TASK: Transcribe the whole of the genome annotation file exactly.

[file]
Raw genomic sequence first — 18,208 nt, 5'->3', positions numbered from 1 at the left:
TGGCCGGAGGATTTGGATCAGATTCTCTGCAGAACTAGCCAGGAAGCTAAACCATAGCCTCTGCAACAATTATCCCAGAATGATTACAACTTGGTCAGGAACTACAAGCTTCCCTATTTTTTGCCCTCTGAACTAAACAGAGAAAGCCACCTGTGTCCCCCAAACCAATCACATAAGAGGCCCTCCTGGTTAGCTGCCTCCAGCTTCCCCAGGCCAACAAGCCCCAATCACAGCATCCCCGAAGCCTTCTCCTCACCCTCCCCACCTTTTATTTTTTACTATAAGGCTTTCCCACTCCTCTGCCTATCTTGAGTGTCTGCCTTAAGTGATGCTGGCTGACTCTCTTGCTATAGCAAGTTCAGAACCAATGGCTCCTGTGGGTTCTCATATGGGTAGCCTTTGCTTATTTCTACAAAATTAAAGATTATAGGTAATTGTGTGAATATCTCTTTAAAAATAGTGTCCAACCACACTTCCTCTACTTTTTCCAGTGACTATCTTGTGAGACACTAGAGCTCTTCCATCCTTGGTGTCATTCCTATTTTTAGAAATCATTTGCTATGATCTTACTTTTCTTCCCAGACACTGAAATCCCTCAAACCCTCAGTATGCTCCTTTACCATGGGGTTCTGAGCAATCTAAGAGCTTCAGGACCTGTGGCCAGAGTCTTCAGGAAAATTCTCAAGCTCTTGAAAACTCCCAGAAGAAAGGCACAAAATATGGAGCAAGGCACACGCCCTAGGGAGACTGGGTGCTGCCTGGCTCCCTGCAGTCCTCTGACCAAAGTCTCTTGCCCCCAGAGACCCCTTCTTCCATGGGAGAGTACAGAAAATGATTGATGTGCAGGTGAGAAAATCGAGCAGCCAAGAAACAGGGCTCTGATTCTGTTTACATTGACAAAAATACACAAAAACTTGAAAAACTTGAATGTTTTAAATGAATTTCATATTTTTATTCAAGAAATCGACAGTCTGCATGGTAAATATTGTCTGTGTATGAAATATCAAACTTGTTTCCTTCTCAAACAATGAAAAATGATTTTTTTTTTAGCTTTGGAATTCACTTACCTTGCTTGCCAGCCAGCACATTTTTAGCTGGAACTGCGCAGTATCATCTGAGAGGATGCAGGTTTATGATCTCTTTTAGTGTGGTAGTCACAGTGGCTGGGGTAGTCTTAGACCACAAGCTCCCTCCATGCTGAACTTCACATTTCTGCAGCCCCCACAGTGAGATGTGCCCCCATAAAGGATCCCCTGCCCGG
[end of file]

Raw genomic sequence first — 18,208 nt, 5'->3', positions numbered from 1 at the left:
TGGCCGGAGGATTTGGATCAGATTCTCTGCAGAACTAGCCAGGAAGCTAAACCATAGCCTCTGCAACAATTATCCCAGAATGATTACAACTTGGTCAGGAACTACAAGCTTCCCTATTTTTTGCCCTCTGAACTAAACAGAGAAAGCCACCTGTGTCCCCCAAACCAATCACATAAGAGGCCCTCCTGGTTAGCTGCCTCCAGCTTCCCCAGGCCAACAAGCCCCAATCACAGCATCCCCGAAGCCTTCTCCTCACCCTCCCCACCTTTTATTTTTTACTATAAGGCTTTCCCACTCCTCTGCCTATCTTGAGTGTCTGCCTTAAGTGATGCTGGCTGACTCTCTTGCTATAGCAAGTTCAGAACCAATGGCTCCTGTGGGTTCTCATATGGGTAGCCTTTGCTTATTTCTACAAAATTAAAGATTATAGGTAATTGTGTGAATATCTCTTTAAAAATAGTGTCCAACCACACTTCCTCTACTTTTTCCAGTGACTATCTTGTGAGACACTAGAGCTCTTCCATCCTTGGTGTCATTCCTATTTTTAGAAATCATTTGCTATGATCTTACTTTTCTTCCCAGACACTGAAATCCCTCAAACCCTCAGTATGCTCCTTTACCATGGGGTTCTGAGCAATCTAAGAGCTTCAGGACCTGTGGCCAGAGTCTTCAGGAAAATTCTCAAGCTCTTGAAAACTCCCAGAAGAAAGGCACAAAATATGGAGCAAGGCACACGCCCTAGGGAGACTGGGTGCTGCCTGGCTCCCTGCAGTCCTCTGACCAAAGTCTCTTGCCCCCAGAGACCCCTTCTTCCATGGGAGAGTACAGAAAATGATTGATGTGCAGGTGAGAAAATCGAGCAGCCAAGAAACAGGGCTCTGATTCTGTTTACATTGACAAAAATACACAAAAACTTGAAAAACTTGAATGTTTTAAATGAATTTCATATTTTTATTCAAGAAATCGACAGTCTGCATGGTAAATATTGTCTGTGTATGAAATATCAAACTTGTTTCCTTCTCAAACAATGAAAAATGATTTTTTTTTTAGCTTTGGAATTCACTTACCTTGCTTGCCAGCCAGCACATTTTTAGCTGGAACTGCGCAGTATCATCTGAGAGGATGCAGGTTTATGATCTCTTTTAGTGTGGTAGTCACAGTGGCTGGGGTAGTCTTAGACCACAAGCTCCCTCCATGCTGAACTTCACATTTCTGCAGCCCCCACAGTGAGATGTGCCCCCATAAAGGATCCCCTGCCCGG